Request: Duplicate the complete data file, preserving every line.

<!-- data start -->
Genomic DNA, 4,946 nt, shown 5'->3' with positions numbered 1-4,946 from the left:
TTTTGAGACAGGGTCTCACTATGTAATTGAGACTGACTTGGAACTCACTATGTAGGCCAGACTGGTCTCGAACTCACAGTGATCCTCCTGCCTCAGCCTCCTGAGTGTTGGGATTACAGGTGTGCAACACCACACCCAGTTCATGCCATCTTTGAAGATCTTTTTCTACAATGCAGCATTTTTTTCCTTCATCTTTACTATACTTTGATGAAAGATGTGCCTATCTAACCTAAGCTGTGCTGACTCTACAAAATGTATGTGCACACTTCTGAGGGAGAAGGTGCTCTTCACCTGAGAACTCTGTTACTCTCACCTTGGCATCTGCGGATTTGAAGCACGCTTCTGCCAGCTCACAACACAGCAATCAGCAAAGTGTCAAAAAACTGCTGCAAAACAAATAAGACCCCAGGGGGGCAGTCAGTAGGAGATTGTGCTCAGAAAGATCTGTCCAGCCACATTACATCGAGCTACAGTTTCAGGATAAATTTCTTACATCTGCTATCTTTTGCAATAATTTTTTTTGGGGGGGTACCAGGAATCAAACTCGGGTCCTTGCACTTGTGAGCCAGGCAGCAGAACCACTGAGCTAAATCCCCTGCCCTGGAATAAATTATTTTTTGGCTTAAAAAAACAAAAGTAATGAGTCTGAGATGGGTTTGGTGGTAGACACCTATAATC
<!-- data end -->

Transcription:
Genomic DNA, 4,946 nt, shown 5'->3' with positions numbered 1-4,946 from the left:
TTTTGAGACAGGGTCTCACTATGTAATTGAGACTGACTTGGAACTCACTATGTAGGCCAGACTGGTCTCGAACTCACAGTGATCCTCCTGCCTCAGCCTCCTGAGTGTTGGGATTACAGGTGTGCAACACCACACCCAGTTCATGCCATCTTTGAAGATCTTTTTCTACAATGCAGCATTTTTTTCCTTCATCTTTACTATACTTTGATGAAAGATGTGCCTATCTAACCTAAGCTGTGCTGACTCTACAAAATGTATGTGCACACTTCTGAGGGAGAAGGTGCTCTTCACCTGAGAACTCTGTTACTCTCACCTTGGCATCTGCGGATTTGAAGCACGCTTCTGCCAGCTCACAACACAGCAATCAGCAAAGTGTCAAAAAACTGCTGCAAAACAAATAAGACCCCAGGGGGGCAGTCAGTAGGAGATTGTGCTCAGAAAGATCTGTCCAGCCACATTACATCGAGCTACAGTTTCAGGATAAATTTCTTACATCTGCTATCTTTTGCAATAATTTTTTTTGGGGGGGTACCAGGAATCAAACTCGGGTCCTTGCACTTGTGAGCCAGGCAGCAGAACCACTGAGCTAAATCCCCTGCCCTGGAATAAATTATTTTTTGGCTTAAAAAAACAAAAGTAATGAGTCTGAGATGGGTTTGGTGGTAGACACCTATAATC